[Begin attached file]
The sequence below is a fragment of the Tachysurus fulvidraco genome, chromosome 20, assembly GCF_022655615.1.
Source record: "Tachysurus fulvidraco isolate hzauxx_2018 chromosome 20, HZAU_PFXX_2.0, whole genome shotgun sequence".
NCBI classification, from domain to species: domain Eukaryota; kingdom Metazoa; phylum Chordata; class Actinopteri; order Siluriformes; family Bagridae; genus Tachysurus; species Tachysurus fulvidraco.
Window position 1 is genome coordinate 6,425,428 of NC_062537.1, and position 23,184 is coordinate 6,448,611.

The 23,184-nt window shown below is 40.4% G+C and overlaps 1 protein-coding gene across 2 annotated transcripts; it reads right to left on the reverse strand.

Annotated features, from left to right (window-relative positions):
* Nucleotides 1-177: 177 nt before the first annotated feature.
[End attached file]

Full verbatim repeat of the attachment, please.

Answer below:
The sequence below is a fragment of the Tachysurus fulvidraco genome, chromosome 20, assembly GCF_022655615.1.
Source record: "Tachysurus fulvidraco isolate hzauxx_2018 chromosome 20, HZAU_PFXX_2.0, whole genome shotgun sequence".
NCBI classification, from domain to species: domain Eukaryota; kingdom Metazoa; phylum Chordata; class Actinopteri; order Siluriformes; family Bagridae; genus Tachysurus; species Tachysurus fulvidraco.
Window position 1 is genome coordinate 6,425,428 of NC_062537.1, and position 23,184 is coordinate 6,448,611.

The 23,184-nt window shown below is 40.4% G+C and overlaps 1 protein-coding gene across 2 annotated transcripts; it reads right to left on the reverse strand.

Annotated features, from left to right (window-relative positions):
* Nucleotides 1-177: 177 nt before the first annotated feature.